Family and friends attend the funeral of Nyles Reynders in Nambour.
Family and friends attend the funeral of Nyles Reynders in Nambour. Warren Lynam

TRAGEDY: Families' unspoken truth of living with road deaths

BEYOND the devastating grief of losing a loved one, families broken by road tragedies have revealed the unspoken truth of life after they're gone in an effort to save lives.

Since December 30, four families felt the direct impact of losing a wife, husband, father and son, either a Coast local or on Sunshine Coast roads.

In the lead-up to another holiday period over Australia Day, more people will be on the roads in another busy and potentially dangerous time to be driving.

Three men and an unidentified woman were killed between December 30 and January 1, including Buderim man Warren Bornman, West Woombye man Nyles Reynders and well-known teacher Mick Kelso. A woman also died after her car ploughed into the Noosa River.

After losing his brother Mick Kelso on New Year's Eve, Damien Kelso said their family would never be the same and reinforced that nobody was immune to road tragedy - even a father to three young children.

"There is very little margin of error when using the roads... but the carnage can be minimised by being cautious and having a plan to arrive safely to your family," he said.

 

(From left) Angie Kelso with sons Ollie and Bodhi, Mick Kelso and daughter Charlie.
(From left) Angie Kelso with sons Ollie and Bodhi, Mick Kelso and daughter Charlie. Contributed

Mick's death was a shock to the Kelso family after he was hit by a car in Mountain Creek in a "poorly lit" area.

Damien said the hardest part was simply understanding he was gone forever.

"I find myself lost in thoughts, shaking my head in disbelief and I don't see that changing any time soon," he said.

"There is little to no reasoning process that will help us grasp the fact that he will never come home.

"We'll never have a joke and a laugh and see that warm, cheeky grin again."

 

Mick Kelso and his son, Bodhi.
Mick Kelso and his son, Bodhi. Contributed

Circumstances surrounding Mick's death were still relatively unclear but it was believed Mick had been drinking and the driver was "not completely at fault".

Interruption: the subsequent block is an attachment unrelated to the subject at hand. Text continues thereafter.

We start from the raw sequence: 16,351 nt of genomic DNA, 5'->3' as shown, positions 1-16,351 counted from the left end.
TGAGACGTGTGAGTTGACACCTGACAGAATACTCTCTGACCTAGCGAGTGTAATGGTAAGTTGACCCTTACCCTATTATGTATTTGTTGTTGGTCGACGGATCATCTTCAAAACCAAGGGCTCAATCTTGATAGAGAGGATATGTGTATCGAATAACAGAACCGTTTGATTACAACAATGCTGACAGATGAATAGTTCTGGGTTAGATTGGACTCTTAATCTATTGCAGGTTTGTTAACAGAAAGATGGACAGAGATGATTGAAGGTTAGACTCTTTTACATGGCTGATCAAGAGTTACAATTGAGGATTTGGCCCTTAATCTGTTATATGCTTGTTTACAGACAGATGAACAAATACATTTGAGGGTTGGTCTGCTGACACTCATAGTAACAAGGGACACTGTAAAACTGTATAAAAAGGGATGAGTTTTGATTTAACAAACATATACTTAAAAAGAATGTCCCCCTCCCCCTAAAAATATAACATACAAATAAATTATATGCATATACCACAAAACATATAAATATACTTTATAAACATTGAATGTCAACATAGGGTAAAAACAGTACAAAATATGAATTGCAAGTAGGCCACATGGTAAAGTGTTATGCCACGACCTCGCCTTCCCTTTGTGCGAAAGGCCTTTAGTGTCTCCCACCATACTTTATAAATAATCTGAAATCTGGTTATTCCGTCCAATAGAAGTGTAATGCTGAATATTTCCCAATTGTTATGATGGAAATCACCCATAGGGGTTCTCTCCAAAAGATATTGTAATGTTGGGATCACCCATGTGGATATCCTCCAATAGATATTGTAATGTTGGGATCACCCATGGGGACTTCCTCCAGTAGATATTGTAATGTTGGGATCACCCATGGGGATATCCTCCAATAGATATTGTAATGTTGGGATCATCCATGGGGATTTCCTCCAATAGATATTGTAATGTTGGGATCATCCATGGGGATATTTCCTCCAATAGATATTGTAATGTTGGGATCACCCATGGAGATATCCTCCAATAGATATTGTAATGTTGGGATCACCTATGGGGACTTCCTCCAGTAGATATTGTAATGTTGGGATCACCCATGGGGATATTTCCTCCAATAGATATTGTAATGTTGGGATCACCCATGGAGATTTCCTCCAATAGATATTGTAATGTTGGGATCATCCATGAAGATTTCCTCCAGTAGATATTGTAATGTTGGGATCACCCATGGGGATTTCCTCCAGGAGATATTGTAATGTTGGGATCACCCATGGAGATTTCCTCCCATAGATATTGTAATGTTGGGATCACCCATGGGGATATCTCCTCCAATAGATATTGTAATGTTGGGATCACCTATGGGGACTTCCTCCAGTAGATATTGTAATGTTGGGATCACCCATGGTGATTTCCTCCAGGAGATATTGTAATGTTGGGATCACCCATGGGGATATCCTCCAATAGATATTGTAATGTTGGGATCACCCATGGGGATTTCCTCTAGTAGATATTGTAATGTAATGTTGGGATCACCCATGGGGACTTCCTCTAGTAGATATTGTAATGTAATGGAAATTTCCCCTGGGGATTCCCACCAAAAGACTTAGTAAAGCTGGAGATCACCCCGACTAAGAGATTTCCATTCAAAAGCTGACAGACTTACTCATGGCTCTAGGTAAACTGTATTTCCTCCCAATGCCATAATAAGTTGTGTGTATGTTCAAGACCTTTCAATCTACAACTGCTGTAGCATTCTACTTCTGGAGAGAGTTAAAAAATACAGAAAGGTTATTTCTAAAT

Damien said the haze surrounding his death was hard to swallow and even the smartest people made mistakes.

"We're grateful that the driver was uninjured... had things gone differently, there could have been multiple fatalities which would have been almost impossible to deal with," he said.

"One life lost in a senseless accident is one too many."

Brigette Reynders, sister of Woombye man Nyles Reynders, said losing her brother with a whole life ahead of him in a preventable accident shook her the most.

The 21-year-old died after a single-vehicle crash in West Woombye on New Year's Eve. He was rushed to hospital but later died.

 

Nyles Reynders.
Nyles Reynders.

Brigette said her family received tremendous support but people didn't realise their actions took a toll on paramedics and first-responders.

"Unfortunately the first-aiders get very little support and help, but we are very lucky that wonderful people came to Nyles' aid that night," she said.

 

Family and friends attend the funeral of Nyles Reynders in Nambour.
Family and friends attend the funeral of Nyles Reynders in Nambour. Warren Lynam

Sunshine Coast District Forensic Crash Unit officer in charge, Senior Sergeant Sherryn Klump said witnesses were also among the responders who saw the carnage of road tragedy.

"Police respond to many critical incidents and we have internal and external support such as Psychological Support Officers, and access to external counselling and mental health support," she said.

Snr Sgt Klump said police enforcement would ramp up over the long weekend and focus on the main cause of road death - the fatal five.

Drink/drug driving, speed, failure to wear seatbelts, fatigue and distraction were the biggest killers.

"Unfortunately, we also do see people trying to travel distances for long weekends and don't take sufficient breaks to refresh," Snr Sgt Klump said.

"The fatal five keep coming up as the predominant contributing causes of fatal and serious injury traffic crashes, which is why they require ongoing attention."

 

Warren Bornman served in the military.
Warren Bornman served in the military.

In the wake of Nyles' death, Brigette was calling for compulsory defensive driving courses for learner drivers.

She urged motorists to take their time on the roads over the holidays.

"Please take your time, slow down and drive to the conditions. I would have rather had my brother come home an hour later than not at all," she said.

Damien said despite an array of responsible service of alcohol and road safety measures available, people continued to ignore the warnings.

"People know the risks of using the roads and unfortunately all too often, especially in Mick's case, even the brightest people make mistakes, resulting in the most severe consequences," he said.

Confronting judgemental questions their family was unable to answer was also an aspect of Mick's death that was hard to cope with.

"People are so quick to judge nowadays," he said.

"There's no rule book or policy on how to cope with such a devastating loss as a sudden death.

"If we can share Mick's story and help prevent just one more family from having to experience what we have, it's worth it."



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